Iii-B2 Slave problem to optimize computation resource allocation
For given , we introduce slack variable . Then, the slave problem that optimizes the computation resource allocation can be stated as:
Problem () is a convex optimization problem due to its affine equality constraints, convex objective function and convex equality constraint function. Thus, it can be solved efficiently to obtain the optimal values of and .
Iii-C Step 2: Update offloading decisions
To update the offloading decisions, we define the following cost improvement factor :
which quantifies the cost reduction if we offload request to the CoSs.
Specifically, in step 2 of the proposed algorithm, we iteratively and greedily find one request with positive and maximum cost reduction where this request is currently executed locally and we force this request to be offloaded to remote CoSs.
Iv Numerical Results
We consider a simple 4-cell network where the distance between two nearest BSs is as illustrated in Fig. 1. In each cell, we randomly place 8 MUs so that the distance from the BS to its MUs is in the range . The channel gains are generated by considering path-loss exponent . In the simulation, we choose equal to for all MUs, kHz and ms. Each MU needs to execute an application with data size of 800 kbits (Mbit) within the maximum delay of ms () where each application is assumed to be split into 5 requests ().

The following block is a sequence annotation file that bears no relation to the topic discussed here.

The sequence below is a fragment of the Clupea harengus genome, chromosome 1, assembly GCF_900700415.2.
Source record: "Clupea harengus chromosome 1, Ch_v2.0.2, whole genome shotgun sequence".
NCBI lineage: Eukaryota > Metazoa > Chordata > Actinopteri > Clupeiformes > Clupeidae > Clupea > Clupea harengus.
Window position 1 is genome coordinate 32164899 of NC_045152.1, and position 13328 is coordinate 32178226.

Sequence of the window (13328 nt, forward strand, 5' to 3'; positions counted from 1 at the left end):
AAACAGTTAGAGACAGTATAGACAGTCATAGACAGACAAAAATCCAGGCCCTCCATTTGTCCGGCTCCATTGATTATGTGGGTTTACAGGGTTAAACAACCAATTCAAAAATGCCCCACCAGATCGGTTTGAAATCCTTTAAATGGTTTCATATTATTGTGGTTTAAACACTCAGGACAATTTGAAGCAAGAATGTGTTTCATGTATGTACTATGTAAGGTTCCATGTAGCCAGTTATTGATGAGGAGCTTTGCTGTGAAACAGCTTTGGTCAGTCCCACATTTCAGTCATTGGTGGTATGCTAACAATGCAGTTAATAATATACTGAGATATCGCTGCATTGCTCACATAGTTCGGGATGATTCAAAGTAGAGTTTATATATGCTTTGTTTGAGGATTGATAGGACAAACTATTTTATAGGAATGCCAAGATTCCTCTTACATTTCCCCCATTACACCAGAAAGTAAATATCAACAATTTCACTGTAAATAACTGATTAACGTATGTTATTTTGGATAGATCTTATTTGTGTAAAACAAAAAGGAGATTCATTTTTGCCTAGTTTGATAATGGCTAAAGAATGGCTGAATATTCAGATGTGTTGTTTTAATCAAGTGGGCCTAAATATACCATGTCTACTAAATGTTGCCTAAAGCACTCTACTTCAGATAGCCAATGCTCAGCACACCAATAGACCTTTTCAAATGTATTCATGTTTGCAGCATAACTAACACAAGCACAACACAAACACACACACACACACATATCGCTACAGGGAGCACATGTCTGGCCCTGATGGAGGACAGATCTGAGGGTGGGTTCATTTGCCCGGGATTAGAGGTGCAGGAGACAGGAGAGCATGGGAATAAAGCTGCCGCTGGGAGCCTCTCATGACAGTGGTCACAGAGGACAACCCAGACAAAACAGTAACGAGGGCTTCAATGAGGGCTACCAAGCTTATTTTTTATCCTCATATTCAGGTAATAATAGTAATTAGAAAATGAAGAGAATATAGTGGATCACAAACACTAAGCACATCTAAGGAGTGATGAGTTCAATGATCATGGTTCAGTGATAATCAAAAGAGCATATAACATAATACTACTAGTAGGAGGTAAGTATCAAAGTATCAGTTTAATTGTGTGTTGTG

The maximum computing capacity for each MU () is randomly selected from the set GHz and the local computing energy per CPU cycle is J/CPU cycle. Each data bit is assumed to consume CPU cycle/bit. Finally, the capacity of four servers are chosen as GHz. The energy and computing budgets of each MU are allocated as mW and which are set based on the cost of Amazon AWS and IBM clouds, which yields the cost of and $ per one CPU clock. We compare the performance of our proposed algorithm with the following baseline algorithms.
Greedy Offloading and Joint Resource Allocation (Gojra)
In this algorithm, as many requests as possible are offloaded up to fill up the maximum capacity of the CoSs at the BSs and then computation allocations are jointly optimized.
Heuristic offloading decision algorithm (Hoda )
This algorithm evaluates the cost reduction factor and each request is offloaded if its cost reduction is positive and vice versa. The algorithm is run at each BS to receive all offloading requests and then jointly decides offloading requests based on the sign of the corresponding cost reduction factors.
First, we examine the variations of the normalized total cost (the value of the considered objective function) versus the input data size in Fig. 5. It can be seen that the system uses almost all system resource in the low bandwidth scenario with W=100kHz. Low bandwidth creates the bottleneck in the communications and this can be relaxed by allocating more bandwidth resource (W=500kHz). When more bandwidth is allocated with W1MHz, the system becomes more constrained by the computing resources so the normalized total cost can only be reduced moderately. In Fig. 5, we show the impacts of wireless bandwidth to the achievable system cost. This figure shows that the setting with and achieves about 30% reduction of the normalized total cost compared to the setting with and . This illustrates the impacts of cost weights to the achievable performance.